Universal localization transition accompanying glass formation: insights from efficient molecular dynamics simulations of diverse supercooled liquids†
The origin of the precipitous dynamic arrest known as the glass transition is a grand open question of soft condensed matter physics. It has long been suspected that this transition is driven by an onset of particle localization and associated emergence of a glassy modulus. However, progress towards an accepted understanding of glass formation has been impeded by an inability to obtain data sufficient in chemical diversity, relaxation timescales, and spatial and temporal resolution to validate or falsify proposed theories for its physics. Here we first describe a strategy enabling facile high-throughput simulation of glass-forming liquids to nearly unprecedented relaxation times. We then perform simulations of 51 glass-forming liquids, spanning polymers, small organic molecules, inorganics, and metallic glass-formers, with longest relaxation times exceeding one microsecond. Results identify a universal particle-localization transition accompanying glass formation across all classes of glass-forming liquid. The onset temperature of non-Arrhenius dynamics is found to serve as a normalizing condition leading to a master collapse of localization data. This transition exhibits a non-universal relationship with dynamic arrest, suggesting that the nonuniversality of supercooled liquid dynamics enters via the dependence of relaxation times on local cage scale. These results suggest that a universal particle-localization transition may underpin the glass transition, and they emphasize the potential for recent theoretical developments connecting relaxation to localization and emergent elasticity to finally explain the origin of this phenomenon. More broadly, the capacity for high-throughput prediction of glass formation behavior may open the door to computational inverse design of glass-forming materials.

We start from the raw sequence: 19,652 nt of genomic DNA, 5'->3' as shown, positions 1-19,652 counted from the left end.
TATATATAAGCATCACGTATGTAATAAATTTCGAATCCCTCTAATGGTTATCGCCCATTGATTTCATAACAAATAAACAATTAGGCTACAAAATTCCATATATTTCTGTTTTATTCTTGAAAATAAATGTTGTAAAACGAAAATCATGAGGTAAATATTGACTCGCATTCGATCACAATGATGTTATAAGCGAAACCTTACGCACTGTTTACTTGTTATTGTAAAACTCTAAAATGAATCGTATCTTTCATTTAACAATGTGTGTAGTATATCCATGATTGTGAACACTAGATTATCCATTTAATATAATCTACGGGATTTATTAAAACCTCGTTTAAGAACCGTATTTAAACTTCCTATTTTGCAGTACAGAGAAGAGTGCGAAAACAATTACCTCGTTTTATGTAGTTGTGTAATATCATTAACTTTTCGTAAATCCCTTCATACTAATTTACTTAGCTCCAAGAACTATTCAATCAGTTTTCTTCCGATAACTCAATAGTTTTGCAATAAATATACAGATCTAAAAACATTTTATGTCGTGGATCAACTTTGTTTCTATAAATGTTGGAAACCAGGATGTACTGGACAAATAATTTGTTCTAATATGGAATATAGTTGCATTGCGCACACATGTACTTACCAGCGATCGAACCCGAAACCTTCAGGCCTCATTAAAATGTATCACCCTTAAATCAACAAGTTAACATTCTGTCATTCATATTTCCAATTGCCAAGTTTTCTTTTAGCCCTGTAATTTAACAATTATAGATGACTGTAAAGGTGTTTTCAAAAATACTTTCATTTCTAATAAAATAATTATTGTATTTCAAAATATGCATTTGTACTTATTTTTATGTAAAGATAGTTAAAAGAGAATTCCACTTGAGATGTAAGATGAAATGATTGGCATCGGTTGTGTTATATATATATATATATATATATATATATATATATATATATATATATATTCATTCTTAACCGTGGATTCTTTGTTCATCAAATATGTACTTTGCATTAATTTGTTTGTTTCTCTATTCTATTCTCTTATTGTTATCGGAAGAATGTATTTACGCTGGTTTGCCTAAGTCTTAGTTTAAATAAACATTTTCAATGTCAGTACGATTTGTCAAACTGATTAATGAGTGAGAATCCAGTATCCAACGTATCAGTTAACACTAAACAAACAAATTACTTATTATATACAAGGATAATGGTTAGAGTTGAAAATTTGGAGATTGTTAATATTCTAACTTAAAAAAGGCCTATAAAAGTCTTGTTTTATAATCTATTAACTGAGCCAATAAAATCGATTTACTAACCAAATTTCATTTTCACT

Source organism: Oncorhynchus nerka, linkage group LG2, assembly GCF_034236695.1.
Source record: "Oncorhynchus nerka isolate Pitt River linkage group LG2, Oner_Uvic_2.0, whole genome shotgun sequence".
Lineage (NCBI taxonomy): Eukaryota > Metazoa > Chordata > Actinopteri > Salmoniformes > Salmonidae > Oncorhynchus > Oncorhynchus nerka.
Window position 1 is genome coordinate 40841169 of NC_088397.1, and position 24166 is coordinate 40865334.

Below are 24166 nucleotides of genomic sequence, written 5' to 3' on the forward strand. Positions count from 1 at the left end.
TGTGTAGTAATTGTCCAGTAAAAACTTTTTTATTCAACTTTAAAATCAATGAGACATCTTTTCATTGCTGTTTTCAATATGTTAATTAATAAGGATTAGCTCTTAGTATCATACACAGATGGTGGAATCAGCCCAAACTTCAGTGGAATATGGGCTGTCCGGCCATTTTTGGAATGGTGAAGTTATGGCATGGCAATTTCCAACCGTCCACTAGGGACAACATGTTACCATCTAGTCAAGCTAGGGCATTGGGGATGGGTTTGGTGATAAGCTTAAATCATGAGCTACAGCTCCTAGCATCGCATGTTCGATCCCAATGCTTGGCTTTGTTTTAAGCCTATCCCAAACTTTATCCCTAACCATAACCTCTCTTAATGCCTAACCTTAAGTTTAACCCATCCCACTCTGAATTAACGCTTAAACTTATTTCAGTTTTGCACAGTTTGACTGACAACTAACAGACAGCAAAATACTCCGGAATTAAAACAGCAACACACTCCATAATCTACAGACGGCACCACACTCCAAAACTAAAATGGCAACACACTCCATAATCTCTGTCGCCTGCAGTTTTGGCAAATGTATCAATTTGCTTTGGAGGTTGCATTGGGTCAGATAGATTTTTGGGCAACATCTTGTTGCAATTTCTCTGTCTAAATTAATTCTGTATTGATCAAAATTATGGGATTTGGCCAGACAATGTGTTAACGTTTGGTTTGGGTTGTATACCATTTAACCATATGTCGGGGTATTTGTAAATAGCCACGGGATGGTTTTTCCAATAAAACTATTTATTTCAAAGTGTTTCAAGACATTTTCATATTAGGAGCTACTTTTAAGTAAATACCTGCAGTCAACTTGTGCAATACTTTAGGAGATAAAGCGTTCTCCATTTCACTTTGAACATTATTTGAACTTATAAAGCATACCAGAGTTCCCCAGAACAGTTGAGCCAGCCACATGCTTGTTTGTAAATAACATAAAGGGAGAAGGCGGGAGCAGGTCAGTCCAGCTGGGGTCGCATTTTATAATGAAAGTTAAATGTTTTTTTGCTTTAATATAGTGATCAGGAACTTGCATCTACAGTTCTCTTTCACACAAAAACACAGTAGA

- This article is part of the themed collection: Soft Matter Emerging Investigators